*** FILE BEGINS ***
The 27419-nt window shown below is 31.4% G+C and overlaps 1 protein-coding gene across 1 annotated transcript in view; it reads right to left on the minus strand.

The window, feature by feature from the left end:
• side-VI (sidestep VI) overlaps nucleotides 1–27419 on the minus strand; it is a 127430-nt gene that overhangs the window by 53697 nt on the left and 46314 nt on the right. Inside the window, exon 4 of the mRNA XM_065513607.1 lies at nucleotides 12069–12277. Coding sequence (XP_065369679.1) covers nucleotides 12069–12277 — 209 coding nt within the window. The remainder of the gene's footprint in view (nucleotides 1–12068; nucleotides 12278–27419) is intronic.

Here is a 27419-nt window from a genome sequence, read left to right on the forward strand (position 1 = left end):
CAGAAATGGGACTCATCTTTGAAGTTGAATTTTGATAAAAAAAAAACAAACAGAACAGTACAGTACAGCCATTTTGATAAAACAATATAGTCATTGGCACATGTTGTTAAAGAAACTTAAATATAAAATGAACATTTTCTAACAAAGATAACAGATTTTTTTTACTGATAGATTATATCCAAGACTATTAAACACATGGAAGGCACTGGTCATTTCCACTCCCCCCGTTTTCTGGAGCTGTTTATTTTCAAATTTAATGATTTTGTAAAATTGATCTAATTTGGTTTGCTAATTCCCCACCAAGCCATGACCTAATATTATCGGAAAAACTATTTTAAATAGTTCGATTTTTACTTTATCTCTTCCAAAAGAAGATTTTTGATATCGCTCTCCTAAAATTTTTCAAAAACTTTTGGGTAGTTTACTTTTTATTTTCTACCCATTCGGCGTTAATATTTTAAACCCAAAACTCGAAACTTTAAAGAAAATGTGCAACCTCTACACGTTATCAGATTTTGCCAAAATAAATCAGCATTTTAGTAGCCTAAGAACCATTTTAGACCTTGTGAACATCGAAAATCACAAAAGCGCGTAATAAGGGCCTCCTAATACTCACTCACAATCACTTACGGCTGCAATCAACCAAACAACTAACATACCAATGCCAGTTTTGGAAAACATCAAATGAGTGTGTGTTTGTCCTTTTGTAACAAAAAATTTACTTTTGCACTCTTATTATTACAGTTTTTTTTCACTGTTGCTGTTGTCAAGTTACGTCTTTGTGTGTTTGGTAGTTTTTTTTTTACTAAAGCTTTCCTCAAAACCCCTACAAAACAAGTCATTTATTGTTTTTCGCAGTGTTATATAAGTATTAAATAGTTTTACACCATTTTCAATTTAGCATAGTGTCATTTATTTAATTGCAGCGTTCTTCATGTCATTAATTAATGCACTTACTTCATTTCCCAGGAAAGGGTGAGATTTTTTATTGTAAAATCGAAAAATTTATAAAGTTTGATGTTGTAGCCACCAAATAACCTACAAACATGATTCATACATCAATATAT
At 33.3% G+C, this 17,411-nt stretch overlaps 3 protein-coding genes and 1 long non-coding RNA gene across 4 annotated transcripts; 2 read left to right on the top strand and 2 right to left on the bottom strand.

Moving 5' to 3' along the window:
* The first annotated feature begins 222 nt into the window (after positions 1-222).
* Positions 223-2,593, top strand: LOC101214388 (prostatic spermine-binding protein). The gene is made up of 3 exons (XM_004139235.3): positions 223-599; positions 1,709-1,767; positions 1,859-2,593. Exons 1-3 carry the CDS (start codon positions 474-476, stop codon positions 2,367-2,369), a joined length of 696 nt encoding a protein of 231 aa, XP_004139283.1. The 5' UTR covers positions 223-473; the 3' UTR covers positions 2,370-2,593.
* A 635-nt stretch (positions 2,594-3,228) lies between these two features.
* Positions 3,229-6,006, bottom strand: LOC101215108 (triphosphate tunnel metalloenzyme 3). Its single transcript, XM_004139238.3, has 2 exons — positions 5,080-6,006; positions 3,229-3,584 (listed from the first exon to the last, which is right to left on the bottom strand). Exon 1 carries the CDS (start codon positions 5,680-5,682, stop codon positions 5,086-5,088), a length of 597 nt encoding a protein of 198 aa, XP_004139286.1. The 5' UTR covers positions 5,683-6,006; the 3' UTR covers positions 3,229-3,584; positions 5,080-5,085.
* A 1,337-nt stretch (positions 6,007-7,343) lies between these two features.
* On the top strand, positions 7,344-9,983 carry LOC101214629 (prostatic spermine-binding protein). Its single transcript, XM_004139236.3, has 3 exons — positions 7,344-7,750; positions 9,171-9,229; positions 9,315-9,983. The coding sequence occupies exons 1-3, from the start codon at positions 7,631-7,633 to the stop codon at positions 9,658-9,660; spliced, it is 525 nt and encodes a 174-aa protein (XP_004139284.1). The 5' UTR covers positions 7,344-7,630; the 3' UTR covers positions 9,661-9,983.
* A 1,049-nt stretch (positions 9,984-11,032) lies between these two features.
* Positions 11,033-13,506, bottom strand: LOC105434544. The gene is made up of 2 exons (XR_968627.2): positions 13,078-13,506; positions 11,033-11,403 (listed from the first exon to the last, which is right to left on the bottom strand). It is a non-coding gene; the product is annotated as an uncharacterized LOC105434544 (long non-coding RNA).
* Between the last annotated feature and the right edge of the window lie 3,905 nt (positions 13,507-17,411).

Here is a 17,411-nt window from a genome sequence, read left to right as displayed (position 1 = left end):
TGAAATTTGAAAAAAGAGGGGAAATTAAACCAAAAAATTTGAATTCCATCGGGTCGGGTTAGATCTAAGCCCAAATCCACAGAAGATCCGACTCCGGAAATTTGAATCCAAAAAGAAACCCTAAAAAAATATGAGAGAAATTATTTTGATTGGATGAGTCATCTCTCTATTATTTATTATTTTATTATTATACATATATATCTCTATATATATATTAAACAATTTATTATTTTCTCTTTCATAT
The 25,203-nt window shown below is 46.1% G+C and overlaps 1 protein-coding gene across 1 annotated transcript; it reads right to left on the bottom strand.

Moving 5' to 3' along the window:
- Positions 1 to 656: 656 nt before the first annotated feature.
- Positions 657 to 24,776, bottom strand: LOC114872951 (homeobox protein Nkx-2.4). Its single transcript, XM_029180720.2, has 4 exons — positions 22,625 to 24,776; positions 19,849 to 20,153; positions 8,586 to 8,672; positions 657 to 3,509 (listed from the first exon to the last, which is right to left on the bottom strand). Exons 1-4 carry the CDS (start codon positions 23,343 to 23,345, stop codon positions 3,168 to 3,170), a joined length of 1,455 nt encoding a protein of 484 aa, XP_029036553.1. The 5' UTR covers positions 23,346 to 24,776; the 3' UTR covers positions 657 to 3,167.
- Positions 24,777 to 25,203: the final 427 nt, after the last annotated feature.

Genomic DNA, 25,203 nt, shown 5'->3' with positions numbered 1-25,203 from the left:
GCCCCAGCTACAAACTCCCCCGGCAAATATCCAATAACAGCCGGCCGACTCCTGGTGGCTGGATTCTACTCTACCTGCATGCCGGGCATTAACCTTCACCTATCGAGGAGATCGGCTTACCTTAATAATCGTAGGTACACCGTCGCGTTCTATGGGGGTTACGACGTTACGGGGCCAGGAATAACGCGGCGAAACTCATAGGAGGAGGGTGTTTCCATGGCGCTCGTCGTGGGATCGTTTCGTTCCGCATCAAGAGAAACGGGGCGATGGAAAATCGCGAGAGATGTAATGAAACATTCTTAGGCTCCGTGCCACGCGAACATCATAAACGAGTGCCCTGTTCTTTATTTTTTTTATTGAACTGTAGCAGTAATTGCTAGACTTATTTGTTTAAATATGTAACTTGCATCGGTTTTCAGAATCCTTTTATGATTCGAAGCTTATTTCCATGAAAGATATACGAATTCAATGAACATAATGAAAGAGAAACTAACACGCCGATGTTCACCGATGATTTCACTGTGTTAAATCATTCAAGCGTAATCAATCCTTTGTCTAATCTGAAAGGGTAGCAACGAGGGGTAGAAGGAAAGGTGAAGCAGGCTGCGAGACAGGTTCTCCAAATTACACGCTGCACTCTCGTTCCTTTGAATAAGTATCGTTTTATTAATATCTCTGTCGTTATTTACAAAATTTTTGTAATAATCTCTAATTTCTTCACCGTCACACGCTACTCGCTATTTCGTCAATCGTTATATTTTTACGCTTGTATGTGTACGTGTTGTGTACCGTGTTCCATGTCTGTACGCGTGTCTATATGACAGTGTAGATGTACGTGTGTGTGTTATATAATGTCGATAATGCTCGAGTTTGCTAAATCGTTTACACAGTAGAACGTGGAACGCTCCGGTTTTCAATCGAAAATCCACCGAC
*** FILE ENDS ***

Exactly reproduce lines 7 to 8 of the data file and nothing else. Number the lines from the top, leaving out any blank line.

Moving 5' to 3' along the window:
* The first annotated feature begins 222 nt into the window (after positions 1-222).